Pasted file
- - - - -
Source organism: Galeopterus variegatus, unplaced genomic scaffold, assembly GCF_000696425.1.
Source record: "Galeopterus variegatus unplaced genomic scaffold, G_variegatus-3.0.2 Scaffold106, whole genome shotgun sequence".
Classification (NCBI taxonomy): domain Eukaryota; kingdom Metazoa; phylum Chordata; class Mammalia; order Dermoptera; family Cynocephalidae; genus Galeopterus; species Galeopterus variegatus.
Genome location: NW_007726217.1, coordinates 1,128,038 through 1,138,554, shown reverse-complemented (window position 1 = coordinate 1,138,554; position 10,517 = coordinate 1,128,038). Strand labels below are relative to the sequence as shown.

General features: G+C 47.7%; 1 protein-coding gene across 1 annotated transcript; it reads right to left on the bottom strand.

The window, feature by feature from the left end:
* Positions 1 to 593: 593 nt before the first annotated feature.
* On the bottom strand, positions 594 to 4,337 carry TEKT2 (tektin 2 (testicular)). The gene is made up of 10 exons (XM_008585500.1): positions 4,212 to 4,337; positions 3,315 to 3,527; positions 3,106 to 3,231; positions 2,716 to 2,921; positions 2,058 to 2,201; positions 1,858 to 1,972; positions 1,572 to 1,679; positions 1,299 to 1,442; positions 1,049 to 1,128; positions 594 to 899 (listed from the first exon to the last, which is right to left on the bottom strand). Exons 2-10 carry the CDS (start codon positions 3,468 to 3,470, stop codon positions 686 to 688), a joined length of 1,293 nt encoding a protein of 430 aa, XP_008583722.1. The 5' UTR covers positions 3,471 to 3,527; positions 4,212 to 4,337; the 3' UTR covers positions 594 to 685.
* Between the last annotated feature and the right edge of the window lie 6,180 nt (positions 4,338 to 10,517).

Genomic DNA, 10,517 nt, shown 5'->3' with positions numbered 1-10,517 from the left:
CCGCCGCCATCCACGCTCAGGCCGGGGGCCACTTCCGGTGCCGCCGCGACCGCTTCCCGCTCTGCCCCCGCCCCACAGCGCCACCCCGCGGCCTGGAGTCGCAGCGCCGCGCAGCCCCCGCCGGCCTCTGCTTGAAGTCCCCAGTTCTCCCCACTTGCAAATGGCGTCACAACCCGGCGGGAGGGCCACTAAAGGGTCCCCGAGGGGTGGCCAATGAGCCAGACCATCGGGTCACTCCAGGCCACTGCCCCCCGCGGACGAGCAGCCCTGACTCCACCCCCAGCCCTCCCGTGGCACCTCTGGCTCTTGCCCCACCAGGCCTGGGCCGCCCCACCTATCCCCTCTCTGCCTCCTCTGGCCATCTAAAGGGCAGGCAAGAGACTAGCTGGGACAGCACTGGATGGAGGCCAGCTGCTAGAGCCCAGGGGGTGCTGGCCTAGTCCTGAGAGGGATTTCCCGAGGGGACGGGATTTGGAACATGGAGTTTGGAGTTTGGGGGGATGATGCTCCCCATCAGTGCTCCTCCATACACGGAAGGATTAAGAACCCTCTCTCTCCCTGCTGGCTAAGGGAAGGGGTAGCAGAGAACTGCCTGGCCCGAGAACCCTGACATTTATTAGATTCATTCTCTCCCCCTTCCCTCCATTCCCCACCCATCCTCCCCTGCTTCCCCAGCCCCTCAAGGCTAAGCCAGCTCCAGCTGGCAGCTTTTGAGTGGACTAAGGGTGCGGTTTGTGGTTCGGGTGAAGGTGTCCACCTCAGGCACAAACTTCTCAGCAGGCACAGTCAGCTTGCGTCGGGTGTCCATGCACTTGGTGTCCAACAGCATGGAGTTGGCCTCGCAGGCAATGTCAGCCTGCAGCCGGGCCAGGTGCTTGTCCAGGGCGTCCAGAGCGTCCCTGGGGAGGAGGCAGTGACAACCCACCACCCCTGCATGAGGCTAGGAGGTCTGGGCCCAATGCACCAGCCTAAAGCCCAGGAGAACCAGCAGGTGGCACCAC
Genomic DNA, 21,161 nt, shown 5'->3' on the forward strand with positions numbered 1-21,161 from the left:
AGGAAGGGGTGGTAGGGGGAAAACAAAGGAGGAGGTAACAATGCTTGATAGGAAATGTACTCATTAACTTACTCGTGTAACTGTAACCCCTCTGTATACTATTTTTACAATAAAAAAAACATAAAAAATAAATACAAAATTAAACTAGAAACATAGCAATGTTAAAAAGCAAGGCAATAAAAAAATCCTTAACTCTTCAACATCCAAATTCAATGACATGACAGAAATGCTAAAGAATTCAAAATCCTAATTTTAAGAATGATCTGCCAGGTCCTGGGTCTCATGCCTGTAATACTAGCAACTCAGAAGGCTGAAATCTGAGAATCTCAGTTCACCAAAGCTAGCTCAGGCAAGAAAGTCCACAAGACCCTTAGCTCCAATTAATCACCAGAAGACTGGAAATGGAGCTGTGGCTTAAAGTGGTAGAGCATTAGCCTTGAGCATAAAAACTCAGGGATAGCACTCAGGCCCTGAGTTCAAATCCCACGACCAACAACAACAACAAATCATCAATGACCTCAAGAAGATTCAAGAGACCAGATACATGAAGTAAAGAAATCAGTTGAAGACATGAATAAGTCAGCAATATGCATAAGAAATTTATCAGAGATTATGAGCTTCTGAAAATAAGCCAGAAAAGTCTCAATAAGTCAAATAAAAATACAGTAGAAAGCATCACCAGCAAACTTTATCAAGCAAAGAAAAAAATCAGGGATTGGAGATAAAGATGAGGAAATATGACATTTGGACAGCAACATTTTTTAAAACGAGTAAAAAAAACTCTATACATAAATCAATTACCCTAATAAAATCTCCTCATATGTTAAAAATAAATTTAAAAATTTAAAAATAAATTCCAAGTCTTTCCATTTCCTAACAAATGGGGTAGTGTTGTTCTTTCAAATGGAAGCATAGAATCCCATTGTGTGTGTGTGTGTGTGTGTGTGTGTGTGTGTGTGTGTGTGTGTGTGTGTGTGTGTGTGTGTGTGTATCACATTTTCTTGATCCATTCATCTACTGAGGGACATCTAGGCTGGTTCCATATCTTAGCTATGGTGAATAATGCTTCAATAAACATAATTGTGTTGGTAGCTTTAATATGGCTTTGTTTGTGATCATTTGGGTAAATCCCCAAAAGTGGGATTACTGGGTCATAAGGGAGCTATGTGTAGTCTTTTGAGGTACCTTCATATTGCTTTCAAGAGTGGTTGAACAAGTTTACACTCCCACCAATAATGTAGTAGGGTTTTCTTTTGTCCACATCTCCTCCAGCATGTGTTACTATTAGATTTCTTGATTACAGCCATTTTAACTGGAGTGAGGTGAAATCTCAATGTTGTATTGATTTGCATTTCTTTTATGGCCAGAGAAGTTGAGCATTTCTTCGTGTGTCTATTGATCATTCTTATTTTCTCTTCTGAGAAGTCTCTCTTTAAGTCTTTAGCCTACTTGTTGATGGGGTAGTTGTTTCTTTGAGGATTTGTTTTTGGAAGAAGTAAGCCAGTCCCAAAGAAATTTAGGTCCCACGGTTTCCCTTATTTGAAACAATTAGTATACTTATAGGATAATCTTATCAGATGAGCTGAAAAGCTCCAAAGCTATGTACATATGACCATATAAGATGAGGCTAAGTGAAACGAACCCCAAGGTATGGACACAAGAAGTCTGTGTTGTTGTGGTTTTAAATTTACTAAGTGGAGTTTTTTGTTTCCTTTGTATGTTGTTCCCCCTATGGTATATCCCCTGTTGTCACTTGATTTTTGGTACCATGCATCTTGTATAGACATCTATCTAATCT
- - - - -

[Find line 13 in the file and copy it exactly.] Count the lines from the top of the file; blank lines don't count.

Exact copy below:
AGGAAGGGGTGGTAGGGGGAAAACAAAGGAGGAGGTAACAATGCTTGATAGGAAATGTACTCATTAACTTACTCGTGTAACTGTAACCCCTCTGTATACTATTTTTACAATAAAAAAAACATAAAAAATAAATACAAAATTAAACTAGAAACATAGCAATGTTAAAAAGCAAGGCAATAAAAAAATCCTTAACTCTTCAACATCCAAATTCAATGACATGACAGAAATGCTAAAGAATTCAAAATCCTAATTTTAAGAATGATCTGCCAGGTCCTGGGTCTCATGCCTGTAATACTAGCAACTCAGAAGGCTGAAATCTGAGAATCTCAGTTCACCAAAGCTAGCTCAGGCAAGAAAGTCCACAAGACCCTTAGCTCCAATTAATCACCAGAAGACTGGAAATGGAGCTGTGGCTTAAAGTGGTAGAGCATTAGCCTTGAGCATAAAAACTCAGGGATAGCACTCAGGCCCTGAGTTCAAATCCCACGACCAACAACAACAACAAATCATCAATGACCTCAAGAAGATTCAAGAGACCAGATACATGAAGTAAAGAAATCAGTTGAAGACATGAATAAGTCAGCAATATGCATAAGAAATTTATCAGAGATTATGAGCTTCTGAAAATAAGCCAGAAAAGTCTCAATAAGTCAAATAAAAATACAGTAGAAAGCATCACCAGCAAACTTTATCAAGCAAAGAAAAAAATCAGGGATTGGAGATAAAGATGAGGAAATATGACATTTGGACAGCAACATTTTTTAAAACGAGTAAAAAAAACTCTATACATAAATCAATTACCCTAATAAAATCTCCTCATATGTTAAAAATAAATTTAAAAATTTAAAAATAAATTCCAAGTCTTTCCATTTCCTAACAAATGGGGTAGTGTTGTTCTTTCAAATGGAAGCATAGAATCCCATTGTGTGTGTGTGTGTGTGTGTGTGTGTGTGTGTGTGTGTGTGTGTGTGTGTGTGTGTGTGTGTGTGTATCACATTTTCTTGATCCATTCATCTACTGAGGGACATCTAGGCTGGTTCCATATCTTAGCTATGGTGAATAATGCTTCAATAAACATAATTGTGTTGGTAGCTTTAATATGGCTTTGTTTGTGATCATTTGGGTAAATCCCCAAAAGTGGGATTACTGGGTCATAAGGGAGCTATGTGTAGTCTTTTGAGGTACCTTCATATTGCTTTCAAGAGTGGTTGAACAAGTTTACACTCCCACCAATAATGTAGTAGGGTTTTCTTTTGTCCACATCTCCTCCAGCATGTGTTACTATTAGATTTCTTGATTACAGCCATTTTAACTGGAGTGAGGTGAAATCTCAATGTTGTATTGATTTGCATTTCTTTTATGGCCAGAGAAGTTGAGCATTTCTTCGTGTGTCTATTGATCATTCTTATTTTCTCTTCTGAGAAGTCTCTCTTTAAGTCTTTAGCCTACTTGTTGATGGGGTAGTTGTTTCTTTGAGGATTTGTTTTTGGAAGAAGTAAGCCAGTCCCAAAGAAATTTAGGTCCCACGGTTTCCCTTATTTGAAACAATTAGTATACTTATAGGATAATCTTATCAGATGAGCTGAAAAGCTCCAAAGCTATGTACATATGACCATATAAGATGAGGCTAAGTGAAACGAACCCCAAGGTATGGACACAAGAAGTCTGTGTTGTTGTGGTTTTAAATTTACTAAGTGGAGTTTTTTGTTTCCTTTGTATGTTGTTCCCCCTATGGTATATCCCCTGTTGTCACTTGATTTTTGGTACCATGCATCTTGTATAGACATCTATCTAATCT